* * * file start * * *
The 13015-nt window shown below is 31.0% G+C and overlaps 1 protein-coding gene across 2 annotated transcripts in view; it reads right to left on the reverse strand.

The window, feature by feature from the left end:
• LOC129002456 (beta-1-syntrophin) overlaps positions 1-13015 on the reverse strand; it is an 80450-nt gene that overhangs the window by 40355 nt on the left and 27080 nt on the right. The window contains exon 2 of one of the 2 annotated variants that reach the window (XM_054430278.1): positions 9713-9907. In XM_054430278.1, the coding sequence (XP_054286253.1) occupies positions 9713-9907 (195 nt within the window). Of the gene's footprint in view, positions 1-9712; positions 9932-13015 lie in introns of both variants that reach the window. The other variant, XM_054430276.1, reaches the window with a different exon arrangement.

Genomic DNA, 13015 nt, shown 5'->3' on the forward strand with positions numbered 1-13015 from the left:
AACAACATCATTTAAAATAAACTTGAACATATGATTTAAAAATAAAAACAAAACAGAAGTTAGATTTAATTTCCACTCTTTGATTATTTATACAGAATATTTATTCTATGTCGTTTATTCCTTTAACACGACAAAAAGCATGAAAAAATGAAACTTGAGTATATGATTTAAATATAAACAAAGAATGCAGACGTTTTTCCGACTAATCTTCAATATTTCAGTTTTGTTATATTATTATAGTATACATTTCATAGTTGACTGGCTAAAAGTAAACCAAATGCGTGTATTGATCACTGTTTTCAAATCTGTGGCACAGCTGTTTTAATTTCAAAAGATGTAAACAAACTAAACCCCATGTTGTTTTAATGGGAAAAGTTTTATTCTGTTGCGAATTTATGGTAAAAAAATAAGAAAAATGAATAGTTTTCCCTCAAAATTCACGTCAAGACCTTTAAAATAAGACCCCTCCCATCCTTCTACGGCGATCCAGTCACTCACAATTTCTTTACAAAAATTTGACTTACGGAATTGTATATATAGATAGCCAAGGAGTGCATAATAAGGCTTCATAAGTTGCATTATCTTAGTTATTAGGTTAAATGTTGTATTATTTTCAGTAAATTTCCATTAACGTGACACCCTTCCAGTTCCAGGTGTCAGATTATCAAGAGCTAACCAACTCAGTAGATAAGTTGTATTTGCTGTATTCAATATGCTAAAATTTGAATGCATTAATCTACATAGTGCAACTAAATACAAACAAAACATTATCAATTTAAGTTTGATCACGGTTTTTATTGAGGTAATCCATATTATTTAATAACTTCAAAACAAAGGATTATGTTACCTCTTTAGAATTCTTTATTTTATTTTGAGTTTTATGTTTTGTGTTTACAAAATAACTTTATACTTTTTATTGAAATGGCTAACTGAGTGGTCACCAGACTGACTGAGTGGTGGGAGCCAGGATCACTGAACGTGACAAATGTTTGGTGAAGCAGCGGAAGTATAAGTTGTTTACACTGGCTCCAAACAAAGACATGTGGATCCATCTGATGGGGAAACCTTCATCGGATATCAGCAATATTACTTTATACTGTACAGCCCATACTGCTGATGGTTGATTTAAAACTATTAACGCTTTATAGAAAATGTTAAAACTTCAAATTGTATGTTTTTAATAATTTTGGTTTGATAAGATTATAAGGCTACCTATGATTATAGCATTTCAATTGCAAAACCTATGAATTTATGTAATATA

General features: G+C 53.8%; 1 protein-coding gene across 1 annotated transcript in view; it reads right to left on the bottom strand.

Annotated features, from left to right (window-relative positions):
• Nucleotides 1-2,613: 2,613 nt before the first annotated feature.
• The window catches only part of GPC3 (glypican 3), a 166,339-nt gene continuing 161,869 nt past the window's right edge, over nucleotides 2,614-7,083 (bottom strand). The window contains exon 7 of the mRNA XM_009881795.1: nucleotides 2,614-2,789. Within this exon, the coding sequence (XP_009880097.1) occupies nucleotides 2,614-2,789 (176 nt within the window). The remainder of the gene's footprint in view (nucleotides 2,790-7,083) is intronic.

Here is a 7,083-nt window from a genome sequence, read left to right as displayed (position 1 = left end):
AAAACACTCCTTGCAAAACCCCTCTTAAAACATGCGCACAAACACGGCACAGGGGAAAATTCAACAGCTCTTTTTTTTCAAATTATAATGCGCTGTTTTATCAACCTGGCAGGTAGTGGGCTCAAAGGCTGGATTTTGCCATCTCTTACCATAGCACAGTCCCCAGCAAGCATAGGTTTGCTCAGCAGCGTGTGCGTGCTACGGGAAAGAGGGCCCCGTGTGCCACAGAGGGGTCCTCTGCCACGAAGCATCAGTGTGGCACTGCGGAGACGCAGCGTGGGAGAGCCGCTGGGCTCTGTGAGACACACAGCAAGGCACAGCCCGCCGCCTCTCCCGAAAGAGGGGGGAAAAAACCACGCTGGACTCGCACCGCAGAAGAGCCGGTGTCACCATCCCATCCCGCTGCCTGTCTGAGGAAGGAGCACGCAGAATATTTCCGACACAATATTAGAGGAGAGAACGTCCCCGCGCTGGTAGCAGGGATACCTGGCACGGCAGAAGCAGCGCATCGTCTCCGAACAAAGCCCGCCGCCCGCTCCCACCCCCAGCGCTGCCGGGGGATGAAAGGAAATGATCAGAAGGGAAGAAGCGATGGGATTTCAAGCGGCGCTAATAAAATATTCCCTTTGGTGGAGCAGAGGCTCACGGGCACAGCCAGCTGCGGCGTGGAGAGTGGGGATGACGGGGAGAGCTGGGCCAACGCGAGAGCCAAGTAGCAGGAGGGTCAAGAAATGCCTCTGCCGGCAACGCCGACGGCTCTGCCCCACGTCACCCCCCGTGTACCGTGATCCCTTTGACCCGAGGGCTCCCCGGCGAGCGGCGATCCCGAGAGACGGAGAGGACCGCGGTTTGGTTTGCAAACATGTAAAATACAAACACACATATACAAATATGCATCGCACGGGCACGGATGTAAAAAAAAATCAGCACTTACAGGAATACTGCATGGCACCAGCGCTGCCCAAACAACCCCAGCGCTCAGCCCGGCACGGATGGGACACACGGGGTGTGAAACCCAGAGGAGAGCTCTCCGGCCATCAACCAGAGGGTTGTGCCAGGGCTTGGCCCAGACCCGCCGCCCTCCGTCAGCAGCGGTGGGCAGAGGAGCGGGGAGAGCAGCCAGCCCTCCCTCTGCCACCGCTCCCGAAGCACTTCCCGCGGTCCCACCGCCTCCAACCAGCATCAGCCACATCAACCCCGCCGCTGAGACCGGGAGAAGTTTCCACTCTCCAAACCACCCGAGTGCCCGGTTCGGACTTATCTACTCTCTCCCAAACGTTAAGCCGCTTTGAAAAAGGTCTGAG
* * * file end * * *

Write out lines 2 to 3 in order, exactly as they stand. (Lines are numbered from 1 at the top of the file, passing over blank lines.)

The window, feature by feature from the left end:
• LOC129002456 (beta-1-syntrophin) overlaps positions 1-13015 on the reverse strand; it is an 80450-nt gene that overhangs the window by 40355 nt on the left and 27080 nt on the right. The window contains exon 2 of one of the 2 annotated variants that reach the window (XM_054430278.1): positions 9713-9907. In XM_054430278.1, the coding sequence (XP_054286253.1) occupies positions 9713-9907 (195 nt within the window). Of the gene's footprint in view, positions 1-9712; positions 9932-13015 lie in introns of both variants that reach the window. The other variant, XM_054430276.1, reaches the window with a different exon arrangement.